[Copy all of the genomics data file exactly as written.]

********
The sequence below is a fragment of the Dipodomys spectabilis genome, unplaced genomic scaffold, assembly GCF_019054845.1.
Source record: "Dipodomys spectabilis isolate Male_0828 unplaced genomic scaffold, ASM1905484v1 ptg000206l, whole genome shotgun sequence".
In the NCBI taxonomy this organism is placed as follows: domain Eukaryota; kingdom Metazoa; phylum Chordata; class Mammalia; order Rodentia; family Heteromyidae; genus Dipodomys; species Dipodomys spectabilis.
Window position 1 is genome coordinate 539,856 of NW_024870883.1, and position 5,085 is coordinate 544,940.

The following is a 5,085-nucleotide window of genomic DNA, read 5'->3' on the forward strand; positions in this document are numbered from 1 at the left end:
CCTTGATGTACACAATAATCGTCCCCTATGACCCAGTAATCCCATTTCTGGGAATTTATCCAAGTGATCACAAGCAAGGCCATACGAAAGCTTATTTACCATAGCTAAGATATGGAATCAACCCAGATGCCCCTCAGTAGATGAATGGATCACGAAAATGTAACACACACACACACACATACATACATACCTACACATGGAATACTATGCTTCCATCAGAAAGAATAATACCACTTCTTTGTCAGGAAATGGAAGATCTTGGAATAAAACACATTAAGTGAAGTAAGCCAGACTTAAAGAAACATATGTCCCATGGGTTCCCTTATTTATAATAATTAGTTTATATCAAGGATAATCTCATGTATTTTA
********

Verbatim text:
The sequence below is a fragment of the Dipodomys spectabilis genome, unplaced genomic scaffold, assembly GCF_019054845.1.
Source record: "Dipodomys spectabilis isolate Male_0828 unplaced genomic scaffold, ASM1905484v1 ptg000206l, whole genome shotgun sequence".
In the NCBI taxonomy this organism is placed as follows: domain Eukaryota; kingdom Metazoa; phylum Chordata; class Mammalia; order Rodentia; family Heteromyidae; genus Dipodomys; species Dipodomys spectabilis.
Window position 1 is genome coordinate 539,856 of NW_024870883.1, and position 5,085 is coordinate 544,940.

The following is a 5,085-nucleotide window of genomic DNA, read 5'->3' on the forward strand; positions in this document are numbered from 1 at the left end:
CCTTGATGTACACAATAATCGTCCCCTATGACCCAGTAATCCCATTTCTGGGAATTTATCCAAGTGATCACAAGCAAGGCCATACGAAAGCTTATTTACCATAGCTAAGATATGGAATCAACCCAGATGCCCCTCAGTAGATGAATGGATCACGAAAATGTAACACACACACACACACATACATACATACCTACACATGGAATACTATGCTTCCATCAGAAAGAATAATACCACTTCTTTGTCAGGAAATGGAAGATCTTGGAATAAAACACATTAAGTGAAGTAAGCCAGACTTAAAGAAACATATGTCCCATGGGTTCCCTTATTTATAATAATTAGTTTATATCAAGGATAATCTCATGTATTTTA